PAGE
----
• Rincon ACEC (Currently 856 acres; Alternatives B, C, and D would maintain the current acreage.) This ACEC would be managed for cultural resource values. Proposed resource-use limitations include: Exclusion or avoidance of new rights-of-way; exclusion of solar energy projects; exclusion of wind and geothermal energy projects from aplomado falcon habitat and avoidance of wind and geothermal development in the remainder of the ACEC; allowing fluid mineral leasing with NSO; closure to new mineral material sales; management as VRM Class II; and limitation of vehicle use to designated routes.
  • Robledo Mountains ACEC (Currently 7,077 acres; Alternative B would increase to 19,000 acres, Alternatives C and D would maintain the 7,077 acreage.) This ACEC would be managed for biological, scenic, and cultural resource values. Proposed resource-use limitations include: Exclusion or avoidance of new rights-of-way; closure to fluid mineral leasing and mineral material sales; management as VRM Class I or II; and limitation of vehicle use to designated routes.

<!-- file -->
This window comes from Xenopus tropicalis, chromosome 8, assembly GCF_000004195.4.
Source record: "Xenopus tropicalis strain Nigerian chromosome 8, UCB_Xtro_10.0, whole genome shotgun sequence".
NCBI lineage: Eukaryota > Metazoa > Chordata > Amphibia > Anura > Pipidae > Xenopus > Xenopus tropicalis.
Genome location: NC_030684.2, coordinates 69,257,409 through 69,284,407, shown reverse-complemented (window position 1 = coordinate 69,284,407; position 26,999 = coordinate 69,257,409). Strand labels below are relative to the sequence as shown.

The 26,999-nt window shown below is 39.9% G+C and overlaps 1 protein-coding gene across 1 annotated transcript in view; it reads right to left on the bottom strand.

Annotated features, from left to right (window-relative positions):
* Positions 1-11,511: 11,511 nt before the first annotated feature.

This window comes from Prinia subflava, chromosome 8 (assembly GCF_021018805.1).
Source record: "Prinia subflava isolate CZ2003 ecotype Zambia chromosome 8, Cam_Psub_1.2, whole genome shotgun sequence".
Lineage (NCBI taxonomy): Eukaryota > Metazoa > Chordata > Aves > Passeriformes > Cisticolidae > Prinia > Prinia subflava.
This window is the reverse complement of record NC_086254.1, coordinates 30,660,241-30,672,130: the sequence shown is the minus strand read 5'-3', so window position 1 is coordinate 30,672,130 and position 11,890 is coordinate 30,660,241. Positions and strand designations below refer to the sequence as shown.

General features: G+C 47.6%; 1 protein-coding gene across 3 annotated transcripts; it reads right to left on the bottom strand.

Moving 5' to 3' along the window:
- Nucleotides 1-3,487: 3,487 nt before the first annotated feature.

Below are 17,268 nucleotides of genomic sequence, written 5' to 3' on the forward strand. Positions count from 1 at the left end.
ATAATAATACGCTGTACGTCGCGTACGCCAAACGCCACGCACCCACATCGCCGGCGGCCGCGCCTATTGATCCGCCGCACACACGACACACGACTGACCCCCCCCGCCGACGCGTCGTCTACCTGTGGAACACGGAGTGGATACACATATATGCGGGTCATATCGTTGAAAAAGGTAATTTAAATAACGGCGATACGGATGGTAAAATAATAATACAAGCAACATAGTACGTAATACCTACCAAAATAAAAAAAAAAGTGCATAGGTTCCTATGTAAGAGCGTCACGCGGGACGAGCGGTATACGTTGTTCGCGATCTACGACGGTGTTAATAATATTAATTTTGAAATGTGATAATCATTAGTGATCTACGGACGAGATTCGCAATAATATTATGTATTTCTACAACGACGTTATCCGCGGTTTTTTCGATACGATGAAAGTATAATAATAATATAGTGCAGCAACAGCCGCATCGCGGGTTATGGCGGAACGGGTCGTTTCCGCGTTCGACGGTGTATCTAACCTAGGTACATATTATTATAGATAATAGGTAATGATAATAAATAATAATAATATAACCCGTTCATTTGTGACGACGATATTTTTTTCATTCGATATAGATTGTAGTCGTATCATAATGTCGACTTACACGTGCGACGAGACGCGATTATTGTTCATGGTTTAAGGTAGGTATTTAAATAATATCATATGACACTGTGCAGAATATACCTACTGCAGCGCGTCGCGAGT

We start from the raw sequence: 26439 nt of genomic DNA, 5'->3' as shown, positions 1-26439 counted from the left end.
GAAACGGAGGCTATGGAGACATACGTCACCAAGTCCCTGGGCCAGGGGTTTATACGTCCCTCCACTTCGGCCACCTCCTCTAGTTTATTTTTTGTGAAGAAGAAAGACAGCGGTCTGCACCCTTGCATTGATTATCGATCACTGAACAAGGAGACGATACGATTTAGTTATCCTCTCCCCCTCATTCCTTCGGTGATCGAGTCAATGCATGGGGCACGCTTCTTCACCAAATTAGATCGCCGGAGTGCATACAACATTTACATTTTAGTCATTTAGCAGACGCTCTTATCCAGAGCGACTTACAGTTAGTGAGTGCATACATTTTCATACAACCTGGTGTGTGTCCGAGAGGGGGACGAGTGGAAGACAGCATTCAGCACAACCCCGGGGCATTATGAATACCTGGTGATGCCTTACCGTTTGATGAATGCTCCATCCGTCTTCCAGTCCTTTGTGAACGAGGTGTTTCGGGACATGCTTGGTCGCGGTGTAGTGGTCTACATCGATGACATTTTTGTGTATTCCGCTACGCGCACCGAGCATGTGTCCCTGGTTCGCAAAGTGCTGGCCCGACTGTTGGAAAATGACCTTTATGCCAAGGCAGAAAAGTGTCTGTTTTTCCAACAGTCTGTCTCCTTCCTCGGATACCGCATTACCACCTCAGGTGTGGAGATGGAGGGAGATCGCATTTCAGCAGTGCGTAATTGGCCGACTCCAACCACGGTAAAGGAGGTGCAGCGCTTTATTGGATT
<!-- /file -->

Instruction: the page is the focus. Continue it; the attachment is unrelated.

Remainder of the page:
• Sacramento Escarpment ACEC (Currently 4,474 acres; Alternatives B and C would maintain this acreage; Alternative D would reduce the ACEC to 3,374 acres.) This ACEC would be managed for scenic resource values. Proposed resource-use limitations include: Exclusion of new rights-of-way; closure to fluid mineral leasing and mineral material sales; management as VRM Class I and II; and limitation of vehicle use to designated routes.
  • Sacramento Mountains (North and South) ACEC (Not currently an ACEC; Alternatives B and C would designate 2,381 acres as an ACEC; the area would not be managed as an ACEC under Alternative D.) The ACEC would be managed for special status plant species and ecological resource values. Proposed resource-use limitations include: Exclusion or avoidance of new rights-of-way; closure to mineral material sales and geothermal leasing; manage as VRM Class II; limitation of vehicle use to designated routes; and closure to vehicle use.